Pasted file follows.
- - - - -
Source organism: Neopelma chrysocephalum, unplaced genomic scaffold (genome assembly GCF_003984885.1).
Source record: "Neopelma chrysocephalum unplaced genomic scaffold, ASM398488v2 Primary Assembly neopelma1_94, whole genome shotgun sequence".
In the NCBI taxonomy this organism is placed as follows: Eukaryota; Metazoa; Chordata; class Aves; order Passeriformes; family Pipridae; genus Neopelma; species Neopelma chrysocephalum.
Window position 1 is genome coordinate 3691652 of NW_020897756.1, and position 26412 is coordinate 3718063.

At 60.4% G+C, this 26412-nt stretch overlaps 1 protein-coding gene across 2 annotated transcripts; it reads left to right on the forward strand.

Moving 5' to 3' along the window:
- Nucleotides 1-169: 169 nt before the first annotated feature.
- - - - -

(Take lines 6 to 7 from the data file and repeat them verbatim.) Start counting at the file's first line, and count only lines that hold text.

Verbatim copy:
Moving 5' to 3' along the window:
- Nucleotides 1-169: 169 nt before the first annotated feature.